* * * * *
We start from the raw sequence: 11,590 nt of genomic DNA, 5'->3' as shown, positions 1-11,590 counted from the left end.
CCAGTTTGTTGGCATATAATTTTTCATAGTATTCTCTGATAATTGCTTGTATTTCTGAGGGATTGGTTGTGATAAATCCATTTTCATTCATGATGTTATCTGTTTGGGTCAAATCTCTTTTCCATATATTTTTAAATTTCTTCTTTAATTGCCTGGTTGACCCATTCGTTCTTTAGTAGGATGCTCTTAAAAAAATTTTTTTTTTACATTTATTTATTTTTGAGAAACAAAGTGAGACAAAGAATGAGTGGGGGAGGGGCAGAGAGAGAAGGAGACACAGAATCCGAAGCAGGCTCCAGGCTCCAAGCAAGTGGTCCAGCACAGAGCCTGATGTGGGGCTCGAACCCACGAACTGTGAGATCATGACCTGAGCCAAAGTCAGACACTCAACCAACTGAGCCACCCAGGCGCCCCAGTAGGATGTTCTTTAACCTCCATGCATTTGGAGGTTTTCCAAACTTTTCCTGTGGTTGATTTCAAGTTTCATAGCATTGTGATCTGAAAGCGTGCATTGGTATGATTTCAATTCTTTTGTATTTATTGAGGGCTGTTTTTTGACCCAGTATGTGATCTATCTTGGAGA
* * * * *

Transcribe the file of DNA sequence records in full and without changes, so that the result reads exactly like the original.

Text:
We start from the raw sequence: 11,590 nt of genomic DNA, 5'->3' as shown, positions 1-11,590 counted from the left end.
CCAGTTTGTTGGCATATAATTTTTCATAGTATTCTCTGATAATTGCTTGTATTTCTGAGGGATTGGTTGTGATAAATCCATTTTCATTCATGATGTTATCTGTTTGGGTCAAATCTCTTTTCCATATATTTTTAAATTTCTTCTTTAATTGCCTGGTTGACCCATTCGTTCTTTAGTAGGATGCTCTTAAAAAAATTTTTTTTTTACATTTATTTATTTTTGAGAAACAAAGTGAGACAAAGAATGAGTGGGGGAGGGGCAGAGAGAGAAGGAGACACAGAATCCGAAGCAGGCTCCAGGCTCCAAGCAAGTGGTCCAGCACAGAGCCTGATGTGGGGCTCGAACCCACGAACTGTGAGATCATGACCTGAGCCAAAGTCAGACACTCAACCAACTGAGCCACCCAGGCGCCCCAGTAGGATGTTCTTTAACCTCCATGCATTTGGAGGTTTTCCAAACTTTTCCTGTGGTTGATTTCAAGTTTCATAGCATTGTGATCTGAAAGCGTGCATTGGTATGATTTCAATTCTTTTGTATTTATTGAGGGCTGTTTTTTGACCCAGTATGTGATCTATCTTGGAGA